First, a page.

Visitors to Mount Vernon routinely commented on the abundance of provisions offered at dinner, which included a selection of beverages ranging from fine wines to hard cider, ale, beer, and the Philadelphia porter of which George Washington was fond. Malted liquors and ciders were typically served in glasses with deep bowls. This example is similar to the "enameled" ale glasses Washington acquired from London in the 1760s and 1770s. The term "enameled" refers to the opaque white glass rods embedded in the stem, which glassmakers fashioned into a dazzling variety of spirals, gauzes, and twists.


Drinking glass with round funnel bowl, plain stem with a pair of spiral tapes outside gauze, and conical foot with pontil mark; a thread of air twist is intertwined amidst the opaque twists of the gauze, and the tapes are each composed of an opaque and air twist joined together.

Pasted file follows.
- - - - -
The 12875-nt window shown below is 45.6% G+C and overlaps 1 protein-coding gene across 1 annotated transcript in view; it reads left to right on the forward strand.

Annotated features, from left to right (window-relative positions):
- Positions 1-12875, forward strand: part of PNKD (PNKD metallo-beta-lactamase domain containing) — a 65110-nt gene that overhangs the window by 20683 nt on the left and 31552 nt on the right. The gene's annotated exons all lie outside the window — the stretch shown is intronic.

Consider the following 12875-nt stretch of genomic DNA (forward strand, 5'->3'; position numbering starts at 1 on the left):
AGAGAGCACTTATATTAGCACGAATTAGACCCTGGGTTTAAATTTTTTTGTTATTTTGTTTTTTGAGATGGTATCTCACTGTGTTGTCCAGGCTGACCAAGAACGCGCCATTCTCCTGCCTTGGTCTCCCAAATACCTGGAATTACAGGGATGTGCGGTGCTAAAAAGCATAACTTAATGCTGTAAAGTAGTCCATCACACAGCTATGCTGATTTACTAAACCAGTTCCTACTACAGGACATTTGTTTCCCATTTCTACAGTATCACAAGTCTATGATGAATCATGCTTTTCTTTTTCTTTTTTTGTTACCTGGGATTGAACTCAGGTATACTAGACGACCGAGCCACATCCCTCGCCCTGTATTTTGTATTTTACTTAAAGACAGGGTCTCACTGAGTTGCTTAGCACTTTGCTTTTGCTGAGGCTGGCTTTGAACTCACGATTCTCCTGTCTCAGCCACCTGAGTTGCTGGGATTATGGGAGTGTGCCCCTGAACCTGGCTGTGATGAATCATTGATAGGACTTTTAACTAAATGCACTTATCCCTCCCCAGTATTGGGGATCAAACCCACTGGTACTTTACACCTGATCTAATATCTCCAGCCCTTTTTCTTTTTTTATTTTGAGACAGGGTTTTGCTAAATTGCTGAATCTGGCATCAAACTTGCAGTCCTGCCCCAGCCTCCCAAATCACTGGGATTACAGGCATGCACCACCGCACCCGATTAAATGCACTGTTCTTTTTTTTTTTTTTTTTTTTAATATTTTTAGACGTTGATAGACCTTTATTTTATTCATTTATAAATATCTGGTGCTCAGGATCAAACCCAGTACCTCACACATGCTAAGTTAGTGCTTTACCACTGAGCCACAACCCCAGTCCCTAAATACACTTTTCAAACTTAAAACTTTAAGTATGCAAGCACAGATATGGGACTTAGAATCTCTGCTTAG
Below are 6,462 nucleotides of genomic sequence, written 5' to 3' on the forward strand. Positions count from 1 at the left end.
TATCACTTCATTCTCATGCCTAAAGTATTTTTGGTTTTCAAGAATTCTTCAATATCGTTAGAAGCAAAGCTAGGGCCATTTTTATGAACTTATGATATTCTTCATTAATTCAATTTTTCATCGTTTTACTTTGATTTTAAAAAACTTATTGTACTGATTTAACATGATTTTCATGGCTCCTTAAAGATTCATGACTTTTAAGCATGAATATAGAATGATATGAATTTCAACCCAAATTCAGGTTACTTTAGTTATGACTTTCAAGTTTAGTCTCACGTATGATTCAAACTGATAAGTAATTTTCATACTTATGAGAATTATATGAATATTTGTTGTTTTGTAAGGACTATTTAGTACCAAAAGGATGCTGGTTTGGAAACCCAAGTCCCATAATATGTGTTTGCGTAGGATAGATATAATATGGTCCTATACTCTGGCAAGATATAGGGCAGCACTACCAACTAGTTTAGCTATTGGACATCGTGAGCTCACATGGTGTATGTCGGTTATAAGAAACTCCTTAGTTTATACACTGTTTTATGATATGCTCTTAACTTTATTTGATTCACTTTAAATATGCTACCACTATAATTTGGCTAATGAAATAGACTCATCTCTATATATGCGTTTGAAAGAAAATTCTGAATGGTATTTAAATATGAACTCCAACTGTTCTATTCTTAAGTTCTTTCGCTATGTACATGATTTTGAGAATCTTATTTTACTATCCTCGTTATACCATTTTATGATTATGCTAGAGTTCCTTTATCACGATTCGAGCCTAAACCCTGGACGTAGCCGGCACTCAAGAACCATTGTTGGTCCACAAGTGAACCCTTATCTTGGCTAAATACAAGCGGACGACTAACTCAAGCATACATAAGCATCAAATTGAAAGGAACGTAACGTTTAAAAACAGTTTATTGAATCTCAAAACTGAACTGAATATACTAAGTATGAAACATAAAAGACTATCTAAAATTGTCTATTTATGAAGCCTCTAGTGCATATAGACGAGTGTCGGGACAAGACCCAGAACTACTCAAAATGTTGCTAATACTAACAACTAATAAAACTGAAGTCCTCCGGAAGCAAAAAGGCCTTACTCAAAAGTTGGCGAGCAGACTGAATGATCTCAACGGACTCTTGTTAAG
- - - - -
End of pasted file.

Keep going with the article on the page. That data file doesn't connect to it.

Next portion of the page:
Overall: 8 in. x 3 in. x 3 in. (20.32 cm x 7.62 cm x 7.62 cm)
Other (bowl): 3 3/4 in. x 1 15/16 in. x 1 15/16 in. (9.53 cm x 4.93 cm x 4.93 cm)

Credit Line

Purchase, 1959

Object Number


Colors (Beta)

Mount Vernon's object research is ongoing and information about this object is subject to change. For information on image use and reproductions, click here.
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